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Topic: cotpi 69 - Black and white plane
Replies: 26   Last Post: Oct 9, 2013 10:23 AM

 Messages: [ Previous | Next ]
 David Bernier Posts: 3,892 Registered: 12/13/04
Re: cotpi 69 - Black and white plane
Posted: Oct 6, 2013 6:00 PM

On 10/06/2013 06:14 PM, quasi wrote:
> David Bernier wrote:
>> David Bernier wrote:
>>> quasi wrote:
>>>> quasi wrote:
>>>>> David Bernier wrote:
>>>>>>
>>>>>> Suppose we are looking for finite plane point-configurations
>>>>>> that must use at least 4 colours. Suppose Q is such as
>>>>>> configuration.
>>>>>>
>>>>>> If Z is a point in the configuration Q, and Z has
>>>>>> two or fewer points in Q at unit-distance from Z,
>>>>>> then it seems to me harmless to delete the Point Z
>>>>> >from the configuration, meaning that
>>>>>> Q less Z would still need at least 4 colours.
>>>>>>
>>>>>> But is it really true? and if so, how could one
>>>>>> prove it?

>>>>>
>>>>> The proof is easy.
>>>>>
>>>>> In general, we have the following proposition:
>>>>>
>>>>> If G is graph with chi(G) = n and v is a vertex of G
>>>>> with deg(v) < n-1 then chi(G-v) = n.
>>>>>
>>>>> proof:
>>>>>
>>>>> Assume the hypothesis.
>>>>>
>>>>> Since G-v is a subgraph of G, chi(G-V) <= n
>>>>>
>>>>> Suppose chi(G-v) < n.
>>>>>
>>>>> Choose some such coloring of G-v. Now color G the same way,
>>>>> leaving vertex v temporarily uncolored.
>>>>>
>>>>> Case 1: chi(G) <= n-2.
>>>>>
>>>>> Then we can color v with an entrirely new color (not one of
>>>>> the ones used for G-v), which would imply chi(G) <= n-1,
>>>>> contrary to chi(G) = n.
>>>>>
>>>>> Case 2: chi(G) = n-1
>>>>>
>>>>> Since deg(v) < n-1, there are at most n-2 vertices of G which
>>>>> are adjacent to v, hence at most n-2 colors are used for those
>>>>> vertices. It follows that of the n-1 colors used to color G-v,
>>>>> at least one of those colors is still available to color v.
>>>>> But that meaans chi(G) <= n-1, contrary to chi(G) = n.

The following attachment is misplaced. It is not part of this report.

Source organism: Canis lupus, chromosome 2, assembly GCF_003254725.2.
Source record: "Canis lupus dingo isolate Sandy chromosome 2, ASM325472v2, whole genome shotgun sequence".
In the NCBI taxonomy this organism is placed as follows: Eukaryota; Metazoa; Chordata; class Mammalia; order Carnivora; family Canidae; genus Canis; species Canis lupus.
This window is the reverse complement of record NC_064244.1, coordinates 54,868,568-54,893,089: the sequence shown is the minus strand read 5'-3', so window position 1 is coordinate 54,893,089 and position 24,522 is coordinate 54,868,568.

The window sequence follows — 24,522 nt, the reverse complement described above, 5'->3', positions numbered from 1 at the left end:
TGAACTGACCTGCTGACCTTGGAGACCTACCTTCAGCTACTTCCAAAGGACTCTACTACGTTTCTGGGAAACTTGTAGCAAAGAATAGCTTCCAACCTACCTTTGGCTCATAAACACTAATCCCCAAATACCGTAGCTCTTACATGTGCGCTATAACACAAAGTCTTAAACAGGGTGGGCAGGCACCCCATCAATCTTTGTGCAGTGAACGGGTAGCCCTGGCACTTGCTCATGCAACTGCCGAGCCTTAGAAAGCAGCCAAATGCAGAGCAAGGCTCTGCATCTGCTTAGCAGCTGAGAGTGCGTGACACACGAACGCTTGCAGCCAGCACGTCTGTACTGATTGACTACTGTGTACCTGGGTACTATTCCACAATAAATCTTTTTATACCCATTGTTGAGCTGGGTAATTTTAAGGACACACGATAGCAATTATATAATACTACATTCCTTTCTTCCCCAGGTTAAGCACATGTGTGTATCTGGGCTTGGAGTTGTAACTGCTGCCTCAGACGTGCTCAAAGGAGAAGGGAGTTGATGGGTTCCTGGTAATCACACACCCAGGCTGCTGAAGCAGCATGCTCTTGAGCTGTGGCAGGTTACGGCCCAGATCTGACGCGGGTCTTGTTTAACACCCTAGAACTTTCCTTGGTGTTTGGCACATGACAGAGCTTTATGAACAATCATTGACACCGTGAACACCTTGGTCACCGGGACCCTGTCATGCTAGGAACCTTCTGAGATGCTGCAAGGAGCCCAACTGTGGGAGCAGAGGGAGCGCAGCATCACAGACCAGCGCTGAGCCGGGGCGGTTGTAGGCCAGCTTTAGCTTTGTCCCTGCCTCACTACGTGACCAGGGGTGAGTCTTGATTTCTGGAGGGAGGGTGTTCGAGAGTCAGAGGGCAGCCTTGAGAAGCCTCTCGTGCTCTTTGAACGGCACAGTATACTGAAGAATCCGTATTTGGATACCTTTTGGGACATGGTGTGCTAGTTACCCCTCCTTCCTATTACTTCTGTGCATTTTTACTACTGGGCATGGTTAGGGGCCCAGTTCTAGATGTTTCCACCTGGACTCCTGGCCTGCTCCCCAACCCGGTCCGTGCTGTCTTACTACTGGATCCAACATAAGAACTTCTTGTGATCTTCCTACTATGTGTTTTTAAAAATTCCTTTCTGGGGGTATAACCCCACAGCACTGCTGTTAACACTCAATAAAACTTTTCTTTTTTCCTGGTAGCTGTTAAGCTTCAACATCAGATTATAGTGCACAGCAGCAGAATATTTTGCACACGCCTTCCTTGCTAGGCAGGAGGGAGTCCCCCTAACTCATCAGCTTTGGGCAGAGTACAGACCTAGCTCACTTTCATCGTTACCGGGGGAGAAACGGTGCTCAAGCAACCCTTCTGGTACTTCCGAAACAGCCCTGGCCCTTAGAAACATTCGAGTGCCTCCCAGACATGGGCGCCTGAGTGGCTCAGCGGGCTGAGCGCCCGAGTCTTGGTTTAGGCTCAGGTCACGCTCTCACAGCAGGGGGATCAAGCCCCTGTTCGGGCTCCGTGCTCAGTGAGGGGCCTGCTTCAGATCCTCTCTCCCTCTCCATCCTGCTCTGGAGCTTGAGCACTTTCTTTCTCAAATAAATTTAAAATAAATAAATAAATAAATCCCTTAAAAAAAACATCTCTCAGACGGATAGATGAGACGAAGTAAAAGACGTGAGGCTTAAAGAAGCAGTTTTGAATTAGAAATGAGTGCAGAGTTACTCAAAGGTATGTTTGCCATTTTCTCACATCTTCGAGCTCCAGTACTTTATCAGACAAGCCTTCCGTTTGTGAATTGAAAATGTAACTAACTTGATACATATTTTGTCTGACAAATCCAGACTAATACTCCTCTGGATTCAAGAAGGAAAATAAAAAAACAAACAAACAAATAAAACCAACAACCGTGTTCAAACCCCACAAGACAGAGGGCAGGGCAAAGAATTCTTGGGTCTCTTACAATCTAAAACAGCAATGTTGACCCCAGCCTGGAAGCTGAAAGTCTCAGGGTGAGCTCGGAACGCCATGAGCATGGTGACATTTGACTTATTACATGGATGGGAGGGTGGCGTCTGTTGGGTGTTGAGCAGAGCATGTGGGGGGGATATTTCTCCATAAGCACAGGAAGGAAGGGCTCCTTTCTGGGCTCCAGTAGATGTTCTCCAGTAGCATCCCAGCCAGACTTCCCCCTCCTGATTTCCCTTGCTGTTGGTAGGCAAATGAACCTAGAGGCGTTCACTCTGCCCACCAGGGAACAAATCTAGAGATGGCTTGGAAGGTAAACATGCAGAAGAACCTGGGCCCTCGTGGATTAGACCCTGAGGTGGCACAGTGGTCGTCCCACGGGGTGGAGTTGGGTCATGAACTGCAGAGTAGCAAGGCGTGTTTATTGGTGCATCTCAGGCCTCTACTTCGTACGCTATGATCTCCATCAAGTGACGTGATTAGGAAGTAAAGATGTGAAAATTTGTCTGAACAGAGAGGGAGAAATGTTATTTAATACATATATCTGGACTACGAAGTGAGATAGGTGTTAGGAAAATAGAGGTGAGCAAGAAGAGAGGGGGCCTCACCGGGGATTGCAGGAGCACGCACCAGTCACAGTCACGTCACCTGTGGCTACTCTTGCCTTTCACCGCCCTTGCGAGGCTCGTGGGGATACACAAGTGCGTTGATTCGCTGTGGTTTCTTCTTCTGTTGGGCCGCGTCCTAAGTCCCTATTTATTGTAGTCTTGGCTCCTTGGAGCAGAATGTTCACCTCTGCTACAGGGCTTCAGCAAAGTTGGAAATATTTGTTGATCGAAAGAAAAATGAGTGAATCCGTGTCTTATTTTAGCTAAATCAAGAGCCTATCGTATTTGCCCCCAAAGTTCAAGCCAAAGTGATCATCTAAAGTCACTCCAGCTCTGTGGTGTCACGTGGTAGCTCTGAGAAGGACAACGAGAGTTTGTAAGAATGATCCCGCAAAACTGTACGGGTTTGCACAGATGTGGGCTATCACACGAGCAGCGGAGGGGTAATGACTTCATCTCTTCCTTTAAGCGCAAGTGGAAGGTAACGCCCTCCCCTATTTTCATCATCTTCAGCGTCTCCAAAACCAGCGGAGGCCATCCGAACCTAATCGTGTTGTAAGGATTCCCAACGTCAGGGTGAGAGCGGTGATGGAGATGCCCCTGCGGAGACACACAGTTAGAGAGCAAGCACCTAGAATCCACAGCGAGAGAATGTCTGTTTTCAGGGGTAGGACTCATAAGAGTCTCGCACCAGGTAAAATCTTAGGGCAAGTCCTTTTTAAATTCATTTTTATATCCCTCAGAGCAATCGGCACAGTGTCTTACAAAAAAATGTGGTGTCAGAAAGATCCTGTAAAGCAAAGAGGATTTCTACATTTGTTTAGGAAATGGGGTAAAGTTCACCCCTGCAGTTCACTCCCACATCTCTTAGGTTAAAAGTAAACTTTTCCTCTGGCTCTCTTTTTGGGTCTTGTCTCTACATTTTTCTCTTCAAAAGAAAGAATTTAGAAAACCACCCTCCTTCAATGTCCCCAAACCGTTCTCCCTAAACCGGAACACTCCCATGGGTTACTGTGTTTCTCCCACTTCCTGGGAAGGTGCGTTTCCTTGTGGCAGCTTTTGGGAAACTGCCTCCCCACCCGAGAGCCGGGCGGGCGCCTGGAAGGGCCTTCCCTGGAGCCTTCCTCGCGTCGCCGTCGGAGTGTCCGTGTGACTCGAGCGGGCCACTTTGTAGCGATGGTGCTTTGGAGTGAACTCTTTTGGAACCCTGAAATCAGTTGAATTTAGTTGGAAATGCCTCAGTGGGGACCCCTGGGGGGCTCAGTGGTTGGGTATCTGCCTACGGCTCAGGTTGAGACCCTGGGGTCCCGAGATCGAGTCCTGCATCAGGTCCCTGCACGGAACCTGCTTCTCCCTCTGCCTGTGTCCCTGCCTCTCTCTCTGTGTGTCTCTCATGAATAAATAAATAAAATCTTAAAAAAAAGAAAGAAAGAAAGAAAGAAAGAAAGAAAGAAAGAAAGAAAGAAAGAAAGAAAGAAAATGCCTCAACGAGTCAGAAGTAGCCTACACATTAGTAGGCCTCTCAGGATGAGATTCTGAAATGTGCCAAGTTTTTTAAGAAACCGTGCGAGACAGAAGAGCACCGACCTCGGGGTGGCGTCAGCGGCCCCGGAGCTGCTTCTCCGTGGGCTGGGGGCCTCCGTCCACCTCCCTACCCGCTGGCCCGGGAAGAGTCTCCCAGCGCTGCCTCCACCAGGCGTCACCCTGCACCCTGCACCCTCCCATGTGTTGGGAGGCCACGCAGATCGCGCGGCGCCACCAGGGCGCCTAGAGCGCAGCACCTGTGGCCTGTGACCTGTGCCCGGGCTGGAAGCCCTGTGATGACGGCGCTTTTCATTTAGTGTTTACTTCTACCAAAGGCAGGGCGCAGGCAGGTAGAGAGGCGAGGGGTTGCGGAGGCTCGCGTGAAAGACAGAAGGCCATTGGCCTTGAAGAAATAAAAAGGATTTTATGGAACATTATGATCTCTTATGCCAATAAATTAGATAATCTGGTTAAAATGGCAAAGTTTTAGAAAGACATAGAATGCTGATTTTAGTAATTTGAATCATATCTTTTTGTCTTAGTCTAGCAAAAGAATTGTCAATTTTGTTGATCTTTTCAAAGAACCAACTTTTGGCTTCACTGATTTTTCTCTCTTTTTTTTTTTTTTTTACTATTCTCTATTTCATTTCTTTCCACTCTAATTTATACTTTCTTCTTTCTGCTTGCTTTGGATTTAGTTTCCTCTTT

>>>>>
>>>>> It follows that chi(G) = n, as was to be shown.

>>>>
>>>> I meant:
>>>>
>>>> It follows that chi(G-v) = n, as was to be shown.

>>>
>>> I mentally checked quasi's proof for n = 4, to test
>>> a concrete case.
>>>
>>> I see that quasi used a proof by contradiction,
>>> in assuming that: chi(G-v) < n,
>>> and then derived a contradiction from there.
>>> That then shows that chi(G-v) = n.
>>>
>>> Also the hypothesis/notation chi(G) = n (just to be clear
>>> to all) means that the graph G can be colored with
>>> n colors, but can't be colored with less than n
>>> colors.
>>>
>>> Similarly, deg(v) stands for the degree of a vertex v
>>> of the graph G, defined for example here:
>>>
>>> < http://en.wikipedia.org/wiki/Degree_%28graph_theory%29 > .

>>
>> I believe the quoted statement below is true, based
>> on quasi's theorem

>
> I wouldn't call it quasi's theorem.
>
> I'm sure the result is well known. Moreover, since the proof
> is really easy, I would regard it as more of an exercise than
> a theorem.

I know what you mean. That is why I put a lower-case t
in "theorem". I could change things to:
"the basic fact proved by quasi".

David Bernier
--
Let us all be paranoid. More so than no such agence, Bolon Yokte K'uh
willing.

Date Subject Author
10/2/13 cotpi
10/2/13 Pubkeybreaker
10/2/13 quasi
10/2/13 Mike Terry
10/6/13 David Bernier
10/6/13 David Bernier
10/6/13 David Bernier
10/6/13 David Bernier
10/6/13 David Bernier
10/6/13 quasi
10/6/13 quasi
10/6/13 David Bernier
10/6/13 David Bernier
10/6/13 quasi
10/6/13 David Bernier
10/9/13 Phil Carmody
10/9/13 David Bernier
10/2/13 Eric Lafontaine
10/2/13 Michael F. Stemper
10/2/13 quasi
10/2/13 quasi
10/2/13 Haran Pilpel
10/2/13 quasi
10/2/13 quasi
10/2/13 Ted Schuerzinger